Thursday, February 21 is Introduce a Girl to Engineering Day (also known as Girl Day), which is part of
National Engineers Week.
We sat down with Sandy Martin, PE, CBSI, Vice President of Systems and Operations and Jeannette Quirus, PE, PTOE, Director of Traffic Engineering to learn how they achieved their positions as two of
McCormick Taylor’s leaders in an industry that is traditionally male-dominated.
What milestones have you reached that have helped you become a successful woman in leadership?
The milestones that have always helped me are the capstones of educational commitments—obtaining my engineering degree and bridge safety inspector certification in 1988, my first Professional Engineer license in 1993, and my MBA in 1996 are some good examples. The milestones of these accomplishments have consistently demonstrated my qualifications to others before they even know what I can do, and as a result, opened doors for opportunity. Whether formal or informal, continuing education and life learning have always been so important to my success. We are never too old to learn.
Do you have any advice for young girls trying to break into the industry?
Be open to try anything, be willing to learn, and be all in. Some of my best growth and developmental moments have occurred when I least expected it. You can learn so much from other people and everyday life experiences. And never forget that it is okay to fail because often it is our mistakes that we learn from the most.
To young engineers and designers: seek out opportunities to visit construction sites and attend public meetings to understand and appreciate the significance and impact of our work on people and their communities.
Who is a mentor that you have looked up to, or been inspired by?
As I look back, I now realize that I can’t really identify any strong women mentors in my work life, but I did have a strong-willed and hard-working mom and a loving and supportive dad—both who were always honest, ethical, and strong believers in self accountability. They have very much shaped who I have become and I am forever grateful to them.
I also had several bosses over the years, including Jim Wiggans and [McCormick Taylor President] Tom Caramanico here at McCormick Taylor, as well as Rick Craig from my Chester County days, who always afforded me the freedom and opportunity to grow and lead.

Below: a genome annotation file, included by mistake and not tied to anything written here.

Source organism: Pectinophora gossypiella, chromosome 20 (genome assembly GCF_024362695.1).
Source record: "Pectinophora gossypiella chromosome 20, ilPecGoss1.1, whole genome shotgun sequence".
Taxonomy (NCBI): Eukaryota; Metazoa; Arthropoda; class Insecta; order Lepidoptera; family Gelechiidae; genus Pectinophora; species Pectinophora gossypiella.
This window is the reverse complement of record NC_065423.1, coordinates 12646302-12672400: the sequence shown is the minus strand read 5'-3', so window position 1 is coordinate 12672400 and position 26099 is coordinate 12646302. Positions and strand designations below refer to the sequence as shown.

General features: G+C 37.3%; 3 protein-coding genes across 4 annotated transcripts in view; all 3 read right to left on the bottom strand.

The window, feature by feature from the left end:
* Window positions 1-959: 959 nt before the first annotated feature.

I am always interested in meeting and speaking with young engineers to share experiences or help them find opportunities.
What milestones have you reached that have helped you become a successful woman of leadership?
Obtaining my Professional Engineer license was the first big milestone in my career. The next was managing the traffic staff in my office (10+ people), which then expanded to managing the traffic staff across the company (30+ people). I learned that I enjoy managing people a bit more than managing projects! Developing relationships, teaching and mentoring others, and seeing them grow in their own careers is inspiring to me. Finally, I am one of seven directors in the firm (and the only woman) in the Transportation Group. That is a huge milestone.
Do you have any advice for young girls trying to break into the industry? I find myself still calling out people for using outdated terms when addressing letters or emails to “Gentlemen” or talking about “Man Hours” projected to work on a job. Sometimes you need to help teach people that those terms are not okay anymore. Being a woman in engineering is still unique, and I would say that you should embrace that and do things your own way. You don’t have to mimic what others are doing. Having women and their different perspectives at every table—any table where discussions are held and decisions are made—is so important. The work environment is changing to appeal to women’s strengths: listening, empathy, a focus not just on the work, but on developing relationships. It's no longer the patriarchy from 40 or so years ago.
Are there any challenges you’ve had to overcome as a woman in the industry? I have been, and still am, in rooms with all men or mostly men. I’ve learned to speak up with confidence instead of sitting back and listening. I think women tend to listen more before speaking up. If you are invited to a meeting or sent an email, people want to know what you are thinking.
Who is a mentor that you have looked up to, or been inspired by? Seeing a woman astronaut (Sally Ride) in the 1980s really inspired me while I was in elementary school. My parents also taught me that I could do anything I wanted to, and I believed them. There have also been many women over the years that have helped me or given me advice. I will say that I just read Michelle Obama’s book, “Becoming,” and wow, she is inspiring!
I am a mom to three teenage daughters, and on most days, they think what I do is pretty cool. They know I am in a male-dominated field. Now when I go home I can share my little victories when I step out of my comfort zone (oftentimes in a room full of men). It’s always on my mind that I am setting an example to them and showing them that they can achieve anything they want to.